But, when you think about it it fits, doesn't it? I mean, after all, this is what Brett's been doing his whole career...shocking and stunning us with the unexpected. That's what we love about him more than his obvious physical attributes. His ability to keep us on the edge of our seats. Love his "gunslinging" style or not you have to admit he always kept it exciting.
So, no...in retrospect none of us should have been shocked at all...it's just typical Favre and I love it!
I could cite all the records and accomplishments here and tell you all why he was so great but we've all heard that before and have been reminded of it all this week. So I'm going to just assume you all already know all of that and comment specifically about one particular comment he made at his press conference that really struck me. That hit me even harder than the news of his retirement. In his press conference yesterday (which I thought was great. No notes just shooting straight from the hip) he said one particular thing that made me, once again, realize why I personally connected with this guy. We all love him because he's an "everyman' right? someone we all feel we could hang with and knock back a few beers with. The athlete with no ego who dresses in jeans and flip-flops and isn't afraid to say what he feels and show us he's human by shedding the occasional tear. And when he cried we all cried with him (if you didn't, I'm sorry, but you have no soul). But he's also a lot more cerebral than I think most people give him credit for. I think a lot of people see his carefree, huckleberry attitude and miss the fact that this guy has one heckuva head on his shoulders. He commented that the night before his press conference he watched some of the tributes the many and varied stations were showing. The old footage of his career and life and that watching this he understood what death felt like. The reporters laughed at first and he chuckled softly with them but he was serious. He meant it. You could see it in his eyes and you could see that the realization really affected him. Once again he showed us that he was, indeed, human. And when he made that comment my heart skipped a beat. It skipped a beat because I watched those very same tributes the night before and had the same exact feeling.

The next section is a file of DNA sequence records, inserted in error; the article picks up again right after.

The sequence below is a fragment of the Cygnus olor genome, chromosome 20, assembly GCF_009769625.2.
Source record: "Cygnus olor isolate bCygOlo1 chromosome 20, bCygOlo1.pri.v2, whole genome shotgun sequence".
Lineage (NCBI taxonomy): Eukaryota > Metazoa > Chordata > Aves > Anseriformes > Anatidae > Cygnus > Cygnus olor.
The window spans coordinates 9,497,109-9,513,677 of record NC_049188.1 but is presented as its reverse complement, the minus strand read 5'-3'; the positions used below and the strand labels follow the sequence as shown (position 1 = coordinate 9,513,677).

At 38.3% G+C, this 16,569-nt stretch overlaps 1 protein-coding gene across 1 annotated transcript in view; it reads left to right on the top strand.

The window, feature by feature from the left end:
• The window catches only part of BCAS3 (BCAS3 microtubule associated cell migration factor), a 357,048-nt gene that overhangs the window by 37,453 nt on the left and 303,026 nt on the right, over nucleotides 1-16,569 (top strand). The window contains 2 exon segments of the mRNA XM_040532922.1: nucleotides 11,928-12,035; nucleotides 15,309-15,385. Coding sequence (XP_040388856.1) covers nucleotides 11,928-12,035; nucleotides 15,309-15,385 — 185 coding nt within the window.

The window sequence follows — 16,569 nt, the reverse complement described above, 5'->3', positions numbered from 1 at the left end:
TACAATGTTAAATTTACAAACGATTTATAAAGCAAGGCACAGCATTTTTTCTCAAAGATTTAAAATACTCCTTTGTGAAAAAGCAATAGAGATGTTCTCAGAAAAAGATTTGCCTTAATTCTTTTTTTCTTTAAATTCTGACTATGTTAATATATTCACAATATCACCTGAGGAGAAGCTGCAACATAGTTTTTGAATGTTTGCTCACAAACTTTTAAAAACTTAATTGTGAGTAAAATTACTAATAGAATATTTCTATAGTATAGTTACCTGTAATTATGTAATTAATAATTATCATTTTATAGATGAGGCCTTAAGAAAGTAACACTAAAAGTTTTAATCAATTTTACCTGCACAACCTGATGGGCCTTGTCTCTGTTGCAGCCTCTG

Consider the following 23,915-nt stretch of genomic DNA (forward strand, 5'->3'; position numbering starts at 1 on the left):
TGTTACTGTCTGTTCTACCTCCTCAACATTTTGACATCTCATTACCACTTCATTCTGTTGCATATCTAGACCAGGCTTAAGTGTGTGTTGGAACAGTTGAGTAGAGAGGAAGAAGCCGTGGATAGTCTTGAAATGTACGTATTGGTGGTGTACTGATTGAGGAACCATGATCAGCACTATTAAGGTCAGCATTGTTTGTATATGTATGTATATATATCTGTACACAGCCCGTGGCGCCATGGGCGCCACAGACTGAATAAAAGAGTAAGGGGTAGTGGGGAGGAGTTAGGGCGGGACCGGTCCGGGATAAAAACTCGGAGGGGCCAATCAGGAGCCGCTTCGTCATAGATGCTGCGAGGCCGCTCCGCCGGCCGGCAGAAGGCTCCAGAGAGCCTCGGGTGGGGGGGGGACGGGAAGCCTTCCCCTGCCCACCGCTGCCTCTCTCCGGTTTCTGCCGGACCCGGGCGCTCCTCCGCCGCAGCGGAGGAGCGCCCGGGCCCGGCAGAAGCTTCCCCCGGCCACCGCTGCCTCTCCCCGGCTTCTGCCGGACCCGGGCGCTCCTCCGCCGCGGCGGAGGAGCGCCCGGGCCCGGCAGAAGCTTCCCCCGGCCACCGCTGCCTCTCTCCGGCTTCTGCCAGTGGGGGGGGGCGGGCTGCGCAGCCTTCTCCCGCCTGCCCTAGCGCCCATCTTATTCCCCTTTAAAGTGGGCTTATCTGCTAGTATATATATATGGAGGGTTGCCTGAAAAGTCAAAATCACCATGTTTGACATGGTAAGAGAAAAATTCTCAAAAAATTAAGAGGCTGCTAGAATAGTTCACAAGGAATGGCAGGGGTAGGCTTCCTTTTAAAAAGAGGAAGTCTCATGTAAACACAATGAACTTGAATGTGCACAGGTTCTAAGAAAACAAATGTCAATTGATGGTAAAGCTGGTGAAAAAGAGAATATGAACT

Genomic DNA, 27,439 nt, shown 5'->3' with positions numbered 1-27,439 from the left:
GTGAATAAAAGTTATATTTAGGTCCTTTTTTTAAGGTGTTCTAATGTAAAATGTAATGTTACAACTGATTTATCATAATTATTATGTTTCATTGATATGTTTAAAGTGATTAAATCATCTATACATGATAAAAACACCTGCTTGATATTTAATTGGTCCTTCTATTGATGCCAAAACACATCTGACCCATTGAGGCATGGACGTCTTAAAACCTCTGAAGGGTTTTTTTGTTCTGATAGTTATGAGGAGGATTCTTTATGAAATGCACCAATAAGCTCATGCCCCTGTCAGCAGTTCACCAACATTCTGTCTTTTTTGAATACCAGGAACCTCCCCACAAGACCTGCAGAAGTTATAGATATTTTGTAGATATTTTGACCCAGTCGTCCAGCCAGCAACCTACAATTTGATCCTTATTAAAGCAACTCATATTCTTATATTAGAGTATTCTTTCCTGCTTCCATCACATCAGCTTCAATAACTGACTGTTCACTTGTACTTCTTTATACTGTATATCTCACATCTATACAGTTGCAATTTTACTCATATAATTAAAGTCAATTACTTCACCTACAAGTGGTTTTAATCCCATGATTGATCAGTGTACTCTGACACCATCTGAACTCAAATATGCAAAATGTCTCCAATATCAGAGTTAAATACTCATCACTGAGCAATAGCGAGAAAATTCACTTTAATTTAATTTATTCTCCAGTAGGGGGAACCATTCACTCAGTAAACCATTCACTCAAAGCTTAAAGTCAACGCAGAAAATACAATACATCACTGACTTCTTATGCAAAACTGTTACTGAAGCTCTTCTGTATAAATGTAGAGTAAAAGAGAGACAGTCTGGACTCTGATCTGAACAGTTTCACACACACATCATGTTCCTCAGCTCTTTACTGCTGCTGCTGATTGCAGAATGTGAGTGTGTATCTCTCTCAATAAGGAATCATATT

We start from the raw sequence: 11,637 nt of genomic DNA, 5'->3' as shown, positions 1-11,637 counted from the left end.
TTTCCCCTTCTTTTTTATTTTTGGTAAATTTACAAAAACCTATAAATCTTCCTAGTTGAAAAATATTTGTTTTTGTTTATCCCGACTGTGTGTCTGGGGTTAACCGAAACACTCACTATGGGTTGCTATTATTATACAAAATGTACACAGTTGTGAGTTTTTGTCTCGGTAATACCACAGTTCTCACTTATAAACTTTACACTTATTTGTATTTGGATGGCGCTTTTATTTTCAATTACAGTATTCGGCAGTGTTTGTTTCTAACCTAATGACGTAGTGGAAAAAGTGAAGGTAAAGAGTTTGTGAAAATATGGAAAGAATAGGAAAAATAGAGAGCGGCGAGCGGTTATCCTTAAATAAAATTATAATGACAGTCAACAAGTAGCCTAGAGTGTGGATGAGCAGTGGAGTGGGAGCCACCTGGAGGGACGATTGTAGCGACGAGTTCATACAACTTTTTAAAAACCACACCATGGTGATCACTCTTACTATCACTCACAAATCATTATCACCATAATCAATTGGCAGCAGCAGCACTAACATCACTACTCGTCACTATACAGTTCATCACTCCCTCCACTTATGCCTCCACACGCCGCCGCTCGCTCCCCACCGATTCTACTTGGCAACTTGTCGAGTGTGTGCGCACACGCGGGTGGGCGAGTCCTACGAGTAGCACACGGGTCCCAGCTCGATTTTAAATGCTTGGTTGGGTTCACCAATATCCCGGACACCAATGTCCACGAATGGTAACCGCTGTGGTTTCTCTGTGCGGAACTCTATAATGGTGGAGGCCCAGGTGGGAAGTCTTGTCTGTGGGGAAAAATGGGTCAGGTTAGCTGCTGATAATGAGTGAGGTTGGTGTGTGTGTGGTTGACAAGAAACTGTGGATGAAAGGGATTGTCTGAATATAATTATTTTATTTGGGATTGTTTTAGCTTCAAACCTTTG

"What the hell do you mean, Rich? It wasn't your friggin' highlight reel they showed you idiot?" Right? Is that what you're saying right now? No, it wasn't my highlight reel. But watching it reminds me that I'm getting older with Brett. We're both in that same age bracket--I'm actually a couple years his senior (which makes it more depressing)--and for the last 16 years I've watched him every week under center during the football season. He's become a part of my life. A constant. And his retirement reminds me that a chapter has closed not only in his life but in mine as well. Time is moving on and there's nothing he can do about it and there's nothing I can do about it. We're one step closer to that final, inevitable, chapter.
I know this sounds rather ominous but you can't help but realize it. He realized as did I. It's sad and it's frightening. We all want to live forever and when a guy like Brett Favre comes along and is there every season, every week, every game, whether he's hurt or his father just passed away, whatever the situation, he's always there! It gives you a sense of immortality. Especially when he's the same age as you. You see him running around like a young kid out there every game and it makes you feel young.
And then he hangs it up. He's had enough.
Reality sets in. You realize again that he's "your age." You realize that you're getting older too. So I connected with him when he said he knew what it felt like to be dead. A chapter has closed in his life as well as mine.
And that makes me very sad. I'm going to miss that friggin' hillbilly.